When you have mutton burgers @ 29.30 which would put McDonalds and KFC to shame, finger chips that were as English as they come, you know you have hit upon a great place to grab a bite. The Indian Coffee House still seems stuck 1982, when it celebrated its silver jubilee; and I say that as a compliment. It retains the old world charm, with its small 2x2 feet brown square tables, arranged in various permutations and combinations to suit the space and clientele.
There were 50-60 people in the lower stall where we sat. People’s conversations cut into the ones going on aside and beside added to the gentle orders being tallied and the trays being rallied by the middle aged people waiting the tables with enough efficiency to not rush the pace of the place.The bill on our table read thus  
Mutton burgers                   2         29.30                58.60    
Finger chips                       2         20.00                20.00
Chocolate milkshake           1         29.30                29.30
Spanish Omlette                 1         34.50                34.50
Masala Dosa                        1         43.40                43.40
Tot_tax                                                                25.73
CASH                                                                  231.53


Of course, we are visiting again. 

Tuesday, October 22, 2013

Chandigarh Location Recce Day 3

Day 3

Early morning, the crew reached the Bollywood Facilitation Cell at UT guest house. We had waited in vain for a connecting bus from CTU Bus terminal. The frequency is notoriously spaced out and erratic. 
However, at the UT guest house, we were greeted by the nice people whom we were corresponding and co-ordinating for the last two months. In a largish mezzanine reception area, we were received and the due papers and clerical work signed off. The cell is as smoothly administered as the city. No red flags or red tapes. And I can say with certitude that every single bullet point on their posters and website is true. You can find out so on your own if you want.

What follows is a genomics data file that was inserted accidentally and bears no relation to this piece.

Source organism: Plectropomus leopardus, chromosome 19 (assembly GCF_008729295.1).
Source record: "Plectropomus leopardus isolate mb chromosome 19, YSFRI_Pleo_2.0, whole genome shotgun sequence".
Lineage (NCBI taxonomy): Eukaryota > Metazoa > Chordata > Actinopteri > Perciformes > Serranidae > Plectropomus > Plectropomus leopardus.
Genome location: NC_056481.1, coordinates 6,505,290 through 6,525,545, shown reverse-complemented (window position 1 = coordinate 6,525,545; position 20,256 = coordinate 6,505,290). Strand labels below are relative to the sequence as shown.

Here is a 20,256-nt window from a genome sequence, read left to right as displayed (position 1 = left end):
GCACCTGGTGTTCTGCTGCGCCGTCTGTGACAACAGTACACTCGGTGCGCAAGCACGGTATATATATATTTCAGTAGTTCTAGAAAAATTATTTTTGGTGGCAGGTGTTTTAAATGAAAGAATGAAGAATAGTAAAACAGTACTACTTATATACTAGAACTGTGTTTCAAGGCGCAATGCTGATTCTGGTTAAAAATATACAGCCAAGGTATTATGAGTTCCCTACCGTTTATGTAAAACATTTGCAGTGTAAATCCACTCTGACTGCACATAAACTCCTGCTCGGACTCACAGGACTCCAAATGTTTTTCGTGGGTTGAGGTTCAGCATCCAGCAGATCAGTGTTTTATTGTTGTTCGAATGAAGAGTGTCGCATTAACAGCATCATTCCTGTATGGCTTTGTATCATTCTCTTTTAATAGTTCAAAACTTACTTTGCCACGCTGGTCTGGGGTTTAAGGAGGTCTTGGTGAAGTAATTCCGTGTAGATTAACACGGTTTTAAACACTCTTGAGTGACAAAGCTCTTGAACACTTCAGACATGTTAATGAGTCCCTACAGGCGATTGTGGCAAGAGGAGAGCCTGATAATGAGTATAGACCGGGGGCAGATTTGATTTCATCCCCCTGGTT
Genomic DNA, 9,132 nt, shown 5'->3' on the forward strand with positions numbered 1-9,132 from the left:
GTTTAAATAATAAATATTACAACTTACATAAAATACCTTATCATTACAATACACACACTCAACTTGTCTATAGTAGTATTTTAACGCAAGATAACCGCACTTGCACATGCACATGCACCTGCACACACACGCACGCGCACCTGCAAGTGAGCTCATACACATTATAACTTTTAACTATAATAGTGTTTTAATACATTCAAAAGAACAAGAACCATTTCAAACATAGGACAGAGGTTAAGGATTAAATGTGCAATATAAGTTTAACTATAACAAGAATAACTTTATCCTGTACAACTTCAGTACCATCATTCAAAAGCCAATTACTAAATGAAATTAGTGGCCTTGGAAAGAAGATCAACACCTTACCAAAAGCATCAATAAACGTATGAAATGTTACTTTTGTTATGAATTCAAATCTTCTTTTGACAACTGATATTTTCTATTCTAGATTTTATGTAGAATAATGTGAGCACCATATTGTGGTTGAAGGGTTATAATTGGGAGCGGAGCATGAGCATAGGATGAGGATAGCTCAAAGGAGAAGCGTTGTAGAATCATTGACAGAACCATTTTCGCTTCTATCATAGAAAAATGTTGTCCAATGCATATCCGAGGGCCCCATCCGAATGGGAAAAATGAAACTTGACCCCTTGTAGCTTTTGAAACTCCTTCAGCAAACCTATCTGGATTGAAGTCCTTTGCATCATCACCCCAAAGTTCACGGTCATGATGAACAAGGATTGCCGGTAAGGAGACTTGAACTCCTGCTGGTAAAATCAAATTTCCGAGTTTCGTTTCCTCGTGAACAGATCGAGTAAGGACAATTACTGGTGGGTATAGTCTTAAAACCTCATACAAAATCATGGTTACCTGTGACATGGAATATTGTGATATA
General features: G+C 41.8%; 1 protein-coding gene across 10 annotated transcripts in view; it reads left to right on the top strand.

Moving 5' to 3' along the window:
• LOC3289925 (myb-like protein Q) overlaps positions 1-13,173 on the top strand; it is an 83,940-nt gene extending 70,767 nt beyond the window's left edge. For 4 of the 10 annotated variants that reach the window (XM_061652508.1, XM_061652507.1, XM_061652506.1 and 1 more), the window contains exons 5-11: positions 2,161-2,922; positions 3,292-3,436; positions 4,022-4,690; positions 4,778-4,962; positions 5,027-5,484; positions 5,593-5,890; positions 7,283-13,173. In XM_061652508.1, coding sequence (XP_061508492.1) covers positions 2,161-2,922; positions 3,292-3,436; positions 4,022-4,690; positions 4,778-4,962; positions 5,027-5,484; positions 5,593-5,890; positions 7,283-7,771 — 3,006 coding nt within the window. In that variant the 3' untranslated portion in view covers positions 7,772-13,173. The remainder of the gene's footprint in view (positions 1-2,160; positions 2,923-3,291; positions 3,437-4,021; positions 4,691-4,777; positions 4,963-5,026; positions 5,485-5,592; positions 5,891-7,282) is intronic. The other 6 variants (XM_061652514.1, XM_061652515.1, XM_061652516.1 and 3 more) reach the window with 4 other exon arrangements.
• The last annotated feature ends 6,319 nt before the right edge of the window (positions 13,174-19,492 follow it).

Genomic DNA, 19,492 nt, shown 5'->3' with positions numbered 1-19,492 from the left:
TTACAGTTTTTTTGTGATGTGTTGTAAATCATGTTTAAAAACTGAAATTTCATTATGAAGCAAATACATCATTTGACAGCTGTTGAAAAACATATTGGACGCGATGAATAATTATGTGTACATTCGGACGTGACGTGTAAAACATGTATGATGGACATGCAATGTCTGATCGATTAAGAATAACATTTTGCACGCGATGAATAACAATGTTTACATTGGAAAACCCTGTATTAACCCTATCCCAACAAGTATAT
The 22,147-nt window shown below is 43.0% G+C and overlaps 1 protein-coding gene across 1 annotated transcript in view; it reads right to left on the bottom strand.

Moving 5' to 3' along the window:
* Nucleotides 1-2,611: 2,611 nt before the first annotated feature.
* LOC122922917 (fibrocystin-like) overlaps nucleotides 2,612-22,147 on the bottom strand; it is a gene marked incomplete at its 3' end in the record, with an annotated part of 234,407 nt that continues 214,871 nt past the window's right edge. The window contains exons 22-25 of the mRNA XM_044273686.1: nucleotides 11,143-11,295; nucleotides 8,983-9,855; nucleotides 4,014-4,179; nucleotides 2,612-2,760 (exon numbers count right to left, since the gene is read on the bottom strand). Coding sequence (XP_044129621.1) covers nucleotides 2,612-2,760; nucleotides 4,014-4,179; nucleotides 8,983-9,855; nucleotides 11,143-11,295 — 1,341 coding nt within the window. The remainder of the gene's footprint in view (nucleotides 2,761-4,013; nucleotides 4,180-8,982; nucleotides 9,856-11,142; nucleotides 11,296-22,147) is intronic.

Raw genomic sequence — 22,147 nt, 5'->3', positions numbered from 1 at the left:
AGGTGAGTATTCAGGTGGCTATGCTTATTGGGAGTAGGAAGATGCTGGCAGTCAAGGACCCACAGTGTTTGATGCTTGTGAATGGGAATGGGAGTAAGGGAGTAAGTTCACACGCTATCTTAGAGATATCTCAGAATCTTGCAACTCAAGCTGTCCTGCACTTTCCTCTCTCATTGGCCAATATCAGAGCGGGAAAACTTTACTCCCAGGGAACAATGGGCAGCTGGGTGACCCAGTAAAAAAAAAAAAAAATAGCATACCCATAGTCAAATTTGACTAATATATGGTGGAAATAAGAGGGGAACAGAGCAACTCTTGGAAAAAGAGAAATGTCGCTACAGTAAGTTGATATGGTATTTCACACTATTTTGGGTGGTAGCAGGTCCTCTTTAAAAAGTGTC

We walked through the Sukhna Lake road towards the Sector-4, as it was too early for the water body shots and boat pedalling. We shall return for that when the light is just right.

Rock Garden
Next up was a place that we were quite excitedly looking forward to. In our schools we were taught that Nek Chand designed the Rock Garden. It doesn’t explain much else. They should. There’s such detailed artistry and a nonchalance towards the traditional concepts that it hits you in your head. Here the unconventional has a way to surprise and awe with its splendor, fluidity and regularity of occurrence.
The making of Chandigarh provided the site, opportunity and material for Nek Chand’s own creation and the city’s people and government supported his creative process all through. Without Chandigarh there would be no Rock Garden. Yet there is a clear contrast between the city’s grid patterns streets linking sector to sector and the Rock garden’s labyrinthine paths on which the journey is the purpose.  
Nek Chand had observed building methods of Le Corbusier and developed them through his own interpretations. His innovative techniques include using drum and sacks to mould concrete for walls, pillars etc. and curtains of wire gripped in frames and clad with pebbles and cement. He also has hydraulic engineering skills, designing an efficient water pumping system for the waterfalls that channel rainwater all year along. The blend of artistic vision and technical competence contribute to the scale and variety of the Rock Garden.
It is a whole lifetime’s work that calls out for more mavericks like him. Not for nothing is he conferred the Padma Shri.Tickets at the Rock Garden for adults are 20 bucks each and it is an absolute steal for such an absolute delight.

Sector 16 stadium
We were supposed to meet the Joint director of Sports Mr. Sidhu at the Sector 16 stadium. As it happened, he jauntily skipped that meeting for another one. As it is, were there to do a small recce.
Lots of localites team in and out of the stadium which always has budding cricketers polishing their skills on the manicured lawns and concrete pitches. It is a beautiful ground set amidst the ink blue of the sky and chlorophyll green of the fauna around it. Plus it is used regularly unlike a lot of other places where a built facility is never accessible to the public and hence never used to good effects. (My hint is towards the grounds that are rented for marriage receptions)
Even after a long day’s work, I was happy as a bird with a French fry. Because, that’s exactly what I had at the market place. I followed that up with a softie near Neelam theatre. I had had a vanilla-chocolate one after a long time. It felt quite rewarding too as we were walking and scouting a lot and clocking decent miles during the day. The packed schedule meant we were walking swiftly too.

Next up was a plate of chicken momos @ 30 bucks a plate. Fiery and soft. The stomach is happily mixing everything in. So a long day segues into a wintery night. Good night!